The World Needs Us to Be Fearless

March 1st, 2012  |  Source: Case Foundation

by Jean Case

When we look at the state of the world today, we see a mixed picture. Rapid innovation in an increasingly connected society is transforming the way we work, play, and live.

But we also see global economic woes, civic unrest, and political stalemates.

As a result, social issues that challenge communities both domestically and globally are becoming more urgent and interconnected. Meanwhile, those of us charged with finding or funding solutions to chronic social challenges — philanthropy, government, nonprofits — seem to be moving too slowly and often operating with the same set of tools, concepts, and cautions of the generations before us. If we’re going to keep up with the rapid pace of change and the daunting volume and complexities of these challenges, we must rethink traditional models.


Wall Street must wake up to impact investing

February 24th, 2012  |  Source: Marketwatch.com

Commentary: Resources available for those who want to know more

Nearly 40% of affluent investors would like to know more about impact investing — getting a financial reward while benefitting the world — but don’t receive any recommendations from their financial advisors.

A survey of more than 4,000 high net-worth investors conducted last year by a major consulting firm also found that 10% of those investors are “very interested” in impact investments but remain on the sidelines; Wall Street isn’t letting them play, profit and do good.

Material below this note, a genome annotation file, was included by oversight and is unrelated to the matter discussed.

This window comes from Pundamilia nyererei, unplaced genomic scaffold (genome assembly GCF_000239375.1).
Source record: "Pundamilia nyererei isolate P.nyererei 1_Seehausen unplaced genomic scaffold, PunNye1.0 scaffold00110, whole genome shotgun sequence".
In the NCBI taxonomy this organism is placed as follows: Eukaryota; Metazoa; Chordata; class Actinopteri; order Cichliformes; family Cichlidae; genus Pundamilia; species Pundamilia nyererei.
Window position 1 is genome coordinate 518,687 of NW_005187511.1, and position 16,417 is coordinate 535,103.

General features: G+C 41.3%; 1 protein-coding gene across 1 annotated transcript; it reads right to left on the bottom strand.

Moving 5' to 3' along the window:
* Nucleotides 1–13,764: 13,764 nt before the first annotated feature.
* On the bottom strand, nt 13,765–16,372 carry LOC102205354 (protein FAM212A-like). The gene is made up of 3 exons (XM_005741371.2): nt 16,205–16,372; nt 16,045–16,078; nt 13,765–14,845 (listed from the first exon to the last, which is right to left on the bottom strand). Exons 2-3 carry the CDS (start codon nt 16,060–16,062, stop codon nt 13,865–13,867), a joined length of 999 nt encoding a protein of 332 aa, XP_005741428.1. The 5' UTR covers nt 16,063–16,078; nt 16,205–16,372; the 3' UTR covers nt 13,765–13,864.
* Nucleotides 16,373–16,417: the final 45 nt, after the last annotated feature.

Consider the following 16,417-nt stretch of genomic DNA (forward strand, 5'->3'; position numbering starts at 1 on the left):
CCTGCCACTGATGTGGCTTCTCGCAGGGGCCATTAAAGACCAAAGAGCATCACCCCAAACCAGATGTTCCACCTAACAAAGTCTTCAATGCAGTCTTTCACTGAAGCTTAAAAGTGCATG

It’s time for Wall Street to wake up to the fact that what investors want now is very different from what investors have wanted in the past. While “greed is good” may have been the mantra of the financial community, what people are saying now is: “greed can do good.”

Ron Cordes, co-chairman of Genworth Financial Wealth Management, a multi-billion dollar financial services company, teamed up with long-time social investing advocate Tim Freundlich to launch Impact Assets. Read more at www.impactassets.org.

The site, which went live in July 2011, includes a raft of information on impact investing for both individuals and financial advisors. It also includes the ImpactAssets 50, a widely available global database of leading private debt and equity fund managers that deliver social and environmental value in addition to financial returns. Cumulatively, these managers represent some $9 billion of capital invested across multiple asset classes, geographies, and impact areas (including microfinance, community development, fair trade, and other popular impact investing sectors).

It’s a much needed tool. As the field of impact investing evolves, advisors and their clients are “increasingly looking for ways to make sense of the complex landscape,” the Impact Assets site notes. Its mission is for “advisors to help investors connect their portfolios with their passions and allocate capital to impact investments,” Cordes says.